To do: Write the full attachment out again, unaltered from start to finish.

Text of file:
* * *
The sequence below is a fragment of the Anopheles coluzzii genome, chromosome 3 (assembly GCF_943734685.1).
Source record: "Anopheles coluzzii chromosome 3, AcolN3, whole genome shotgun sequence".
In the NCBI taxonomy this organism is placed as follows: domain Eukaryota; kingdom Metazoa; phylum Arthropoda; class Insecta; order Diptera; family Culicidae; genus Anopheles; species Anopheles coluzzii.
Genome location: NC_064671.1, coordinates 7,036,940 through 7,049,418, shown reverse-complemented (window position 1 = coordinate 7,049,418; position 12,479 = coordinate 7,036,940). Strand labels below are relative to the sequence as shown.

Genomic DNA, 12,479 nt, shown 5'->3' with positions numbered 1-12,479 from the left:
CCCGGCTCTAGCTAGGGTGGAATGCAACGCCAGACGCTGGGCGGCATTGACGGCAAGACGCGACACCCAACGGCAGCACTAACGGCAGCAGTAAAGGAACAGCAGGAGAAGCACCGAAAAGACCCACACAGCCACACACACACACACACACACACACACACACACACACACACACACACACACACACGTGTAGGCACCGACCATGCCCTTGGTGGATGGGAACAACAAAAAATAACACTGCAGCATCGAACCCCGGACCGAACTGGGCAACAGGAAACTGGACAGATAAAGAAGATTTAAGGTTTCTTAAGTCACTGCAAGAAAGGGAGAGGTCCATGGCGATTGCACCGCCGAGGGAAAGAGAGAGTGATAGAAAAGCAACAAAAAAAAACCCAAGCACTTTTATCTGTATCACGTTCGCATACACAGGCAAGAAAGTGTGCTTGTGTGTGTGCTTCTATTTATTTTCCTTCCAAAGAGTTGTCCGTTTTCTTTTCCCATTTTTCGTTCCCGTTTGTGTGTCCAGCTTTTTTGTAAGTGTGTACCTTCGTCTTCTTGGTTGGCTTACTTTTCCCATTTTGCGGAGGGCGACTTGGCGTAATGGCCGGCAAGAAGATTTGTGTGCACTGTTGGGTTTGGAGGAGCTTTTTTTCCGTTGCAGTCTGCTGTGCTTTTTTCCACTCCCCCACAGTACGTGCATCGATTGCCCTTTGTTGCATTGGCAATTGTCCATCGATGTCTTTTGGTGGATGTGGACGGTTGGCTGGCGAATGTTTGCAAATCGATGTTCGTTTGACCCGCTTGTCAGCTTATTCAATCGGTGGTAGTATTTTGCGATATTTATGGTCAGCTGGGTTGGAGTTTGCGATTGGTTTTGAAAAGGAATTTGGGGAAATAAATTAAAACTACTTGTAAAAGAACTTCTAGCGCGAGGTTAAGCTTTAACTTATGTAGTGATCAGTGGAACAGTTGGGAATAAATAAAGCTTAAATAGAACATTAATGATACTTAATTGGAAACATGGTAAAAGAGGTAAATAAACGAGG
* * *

The sequence below is a fragment of the Anopheles coluzzii genome, chromosome 3 (assembly GCF_943734685.1).
Source record: "Anopheles coluzzii chromosome 3, AcolN3, whole genome shotgun sequence".
In the NCBI taxonomy this organism is placed as follows: domain Eukaryota; kingdom Metazoa; phylum Arthropoda; class Insecta; order Diptera; family Culicidae; genus Anopheles; species Anopheles coluzzii.
Genome location: NC_064671.1, coordinates 7,036,940 through 7,049,418, shown reverse-complemented (window position 1 = coordinate 7,049,418; position 12,479 = coordinate 7,036,940). Strand labels below are relative to the sequence as shown.

Genomic DNA, 12,479 nt, shown 5'->3' with positions numbered 1-12,479 from the left:
CCCGGCTCTAGCTAGGGTGGAATGCAACGCCAGACGCTGGGCGGCATTGACGGCAAGACGCGACACCCAACGGCAGCACTAACGGCAGCAGTAAAGGAACAGCAGGAGAAGCACCGAAAAGACCCACACAGCCACACACACACACACACACACACACACACACACACACACACACACACACACACACGTGTAGGCACCGACCATGCCCTTGGTGGATGGGAACAACAAAAAATAACACTGCAGCATCGAACCCCGGACCGAACTGGGCAACAGGAAACTGGACAGATAAAGAAGATTTAAGGTTTCTTAAGTCACTGCAAGAAAGGGAGAGGTCCATGGCGATTGCACCGCCGAGGGAAAGAGAGAGTGATAGAAAAGCAACAAAAAAAAACCCAAGCACTTTTATCTGTATCACGTTCGCATACACAGGCAAGAAAGTGTGCTTGTGTGTGTGCTTCTATTTATTTTCCTTCCAAAGAGTTGTCCGTTTTCTTTTCCCATTTTTCGTTCCCGTTTGTGTGTCCAGCTTTTTTGTAAGTGTGTACCTTCGTCTTCTTGGTTGGCTTACTTTTCCCATTTTGCGGAGGGCGACTTGGCGTAATGGCCGGCAAGAAGATTTGTGTGCACTGTTGGGTTTGGAGGAGCTTTTTTTCCGTTGCAGTCTGCTGTGCTTTTTTCCACTCCCCCACAGTACGTGCATCGATTGCCCTTTGTTGCATTGGCAATTGTCCATCGATGTCTTTTGGTGGATGTGGACGGTTGGCTGGCGAATGTTTGCAAATCGATGTTCGTTTGACCCGCTTGTCAGCTTATTCAATCGGTGGTAGTATTTTGCGATATTTATGGTCAGCTGGGTTGGAGTTTGCGATTGGTTTTGAAAAGGAATTTGGGGAAATAAATTAAAACTACTTGTAAAAGAACTTCTAGCGCGAGGTTAAGCTTTAACTTATGTAGTGATCAGTGGAACAGTTGGGAATAAATAAAGCTTAAATAGAACATTAATGATACTTAATTGGAAACATGGTAAAAGAGGTAAATAAACGAGG